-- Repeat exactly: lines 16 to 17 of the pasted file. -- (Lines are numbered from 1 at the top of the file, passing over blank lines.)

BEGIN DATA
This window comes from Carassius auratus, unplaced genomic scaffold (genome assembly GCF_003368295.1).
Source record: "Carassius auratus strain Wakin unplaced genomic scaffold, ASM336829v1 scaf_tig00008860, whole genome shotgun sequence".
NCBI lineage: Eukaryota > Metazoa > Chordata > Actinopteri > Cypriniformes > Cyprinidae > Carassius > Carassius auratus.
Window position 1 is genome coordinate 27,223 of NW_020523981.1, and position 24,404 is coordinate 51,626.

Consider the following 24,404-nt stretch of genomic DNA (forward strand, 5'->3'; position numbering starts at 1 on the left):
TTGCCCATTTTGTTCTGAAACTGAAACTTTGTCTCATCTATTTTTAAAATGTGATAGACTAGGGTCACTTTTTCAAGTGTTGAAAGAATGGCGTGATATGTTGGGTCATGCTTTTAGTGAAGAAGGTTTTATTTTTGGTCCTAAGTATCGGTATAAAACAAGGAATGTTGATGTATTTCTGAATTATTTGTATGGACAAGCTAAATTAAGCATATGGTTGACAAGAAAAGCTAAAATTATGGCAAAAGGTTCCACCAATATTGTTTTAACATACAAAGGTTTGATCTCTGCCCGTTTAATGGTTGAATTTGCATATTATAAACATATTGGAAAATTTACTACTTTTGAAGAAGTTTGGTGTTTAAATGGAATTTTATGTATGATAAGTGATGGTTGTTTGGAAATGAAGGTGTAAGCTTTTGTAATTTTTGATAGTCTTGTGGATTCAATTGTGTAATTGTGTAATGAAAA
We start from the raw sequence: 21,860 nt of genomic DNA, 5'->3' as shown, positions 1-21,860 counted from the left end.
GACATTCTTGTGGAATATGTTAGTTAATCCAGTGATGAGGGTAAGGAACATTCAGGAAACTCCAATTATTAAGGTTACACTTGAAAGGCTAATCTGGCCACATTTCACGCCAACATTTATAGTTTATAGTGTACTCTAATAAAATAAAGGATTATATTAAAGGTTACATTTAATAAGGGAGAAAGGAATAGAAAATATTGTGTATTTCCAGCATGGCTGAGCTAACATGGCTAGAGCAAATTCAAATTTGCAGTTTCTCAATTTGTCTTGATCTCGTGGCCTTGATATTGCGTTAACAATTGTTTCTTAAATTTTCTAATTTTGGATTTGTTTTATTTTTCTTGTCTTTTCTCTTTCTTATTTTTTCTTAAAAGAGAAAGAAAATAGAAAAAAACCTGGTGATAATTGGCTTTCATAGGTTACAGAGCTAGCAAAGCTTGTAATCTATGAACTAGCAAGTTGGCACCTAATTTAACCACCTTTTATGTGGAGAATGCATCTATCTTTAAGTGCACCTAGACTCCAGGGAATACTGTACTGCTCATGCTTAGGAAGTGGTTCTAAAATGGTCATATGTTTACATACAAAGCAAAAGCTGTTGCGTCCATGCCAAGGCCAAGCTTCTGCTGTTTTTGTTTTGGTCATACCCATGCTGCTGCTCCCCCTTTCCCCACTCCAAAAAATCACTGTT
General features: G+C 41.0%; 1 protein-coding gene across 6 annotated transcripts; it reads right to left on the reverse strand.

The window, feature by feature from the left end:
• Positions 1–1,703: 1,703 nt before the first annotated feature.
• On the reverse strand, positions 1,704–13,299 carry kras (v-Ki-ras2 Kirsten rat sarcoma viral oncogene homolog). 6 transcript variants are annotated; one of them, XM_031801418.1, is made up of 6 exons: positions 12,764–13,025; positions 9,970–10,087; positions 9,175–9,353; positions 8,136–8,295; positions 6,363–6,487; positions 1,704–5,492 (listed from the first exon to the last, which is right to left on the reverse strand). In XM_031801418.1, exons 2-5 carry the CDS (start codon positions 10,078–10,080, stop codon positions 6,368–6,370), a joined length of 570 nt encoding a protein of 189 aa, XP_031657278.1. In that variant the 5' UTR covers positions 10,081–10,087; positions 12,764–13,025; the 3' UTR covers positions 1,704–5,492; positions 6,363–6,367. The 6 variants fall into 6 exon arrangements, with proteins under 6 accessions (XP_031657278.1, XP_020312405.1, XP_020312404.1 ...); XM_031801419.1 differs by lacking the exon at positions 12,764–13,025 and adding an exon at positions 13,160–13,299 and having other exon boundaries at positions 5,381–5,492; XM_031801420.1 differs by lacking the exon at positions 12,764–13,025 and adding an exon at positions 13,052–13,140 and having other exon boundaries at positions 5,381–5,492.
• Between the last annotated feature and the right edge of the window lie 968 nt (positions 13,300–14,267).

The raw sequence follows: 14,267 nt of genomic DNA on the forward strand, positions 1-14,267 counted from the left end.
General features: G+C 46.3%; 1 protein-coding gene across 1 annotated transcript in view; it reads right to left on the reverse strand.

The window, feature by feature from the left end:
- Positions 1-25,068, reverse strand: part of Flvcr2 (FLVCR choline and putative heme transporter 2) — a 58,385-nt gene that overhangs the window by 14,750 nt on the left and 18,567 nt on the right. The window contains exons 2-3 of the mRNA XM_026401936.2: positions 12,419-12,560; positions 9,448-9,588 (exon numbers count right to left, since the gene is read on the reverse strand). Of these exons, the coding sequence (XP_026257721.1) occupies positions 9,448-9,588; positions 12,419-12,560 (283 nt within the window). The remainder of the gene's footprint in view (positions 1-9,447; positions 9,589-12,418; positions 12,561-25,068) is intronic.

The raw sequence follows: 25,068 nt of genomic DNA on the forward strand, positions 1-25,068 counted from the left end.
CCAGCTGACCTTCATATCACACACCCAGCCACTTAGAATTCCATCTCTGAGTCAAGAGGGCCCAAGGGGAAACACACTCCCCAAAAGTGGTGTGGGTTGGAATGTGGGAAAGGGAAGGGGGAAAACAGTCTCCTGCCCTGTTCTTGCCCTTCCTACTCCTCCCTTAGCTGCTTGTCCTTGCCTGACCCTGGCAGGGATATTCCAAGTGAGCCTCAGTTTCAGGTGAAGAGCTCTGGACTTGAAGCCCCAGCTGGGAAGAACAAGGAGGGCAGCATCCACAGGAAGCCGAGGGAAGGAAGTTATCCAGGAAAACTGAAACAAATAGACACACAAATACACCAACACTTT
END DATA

The window, feature by feature from the left end:
- Positions 1-25,068, reverse strand: part of Flvcr2 (FLVCR choline and putative heme transporter 2) — a 58,385-nt gene that overhangs the window by 14,750 nt on the left and 18,567 nt on the right. The window contains exons 2-3 of the mRNA XM_026401936.2: positions 12,419-12,560; positions 9,448-9,588 (exon numbers count right to left, since the gene is read on the reverse strand). Of these exons, the coding sequence (XP_026257721.1) occupies positions 9,448-9,588; positions 12,419-12,560 (283 nt within the window). The remainder of the gene's footprint in view (positions 1-9,447; positions 9,589-12,418; positions 12,561-25,068) is intronic.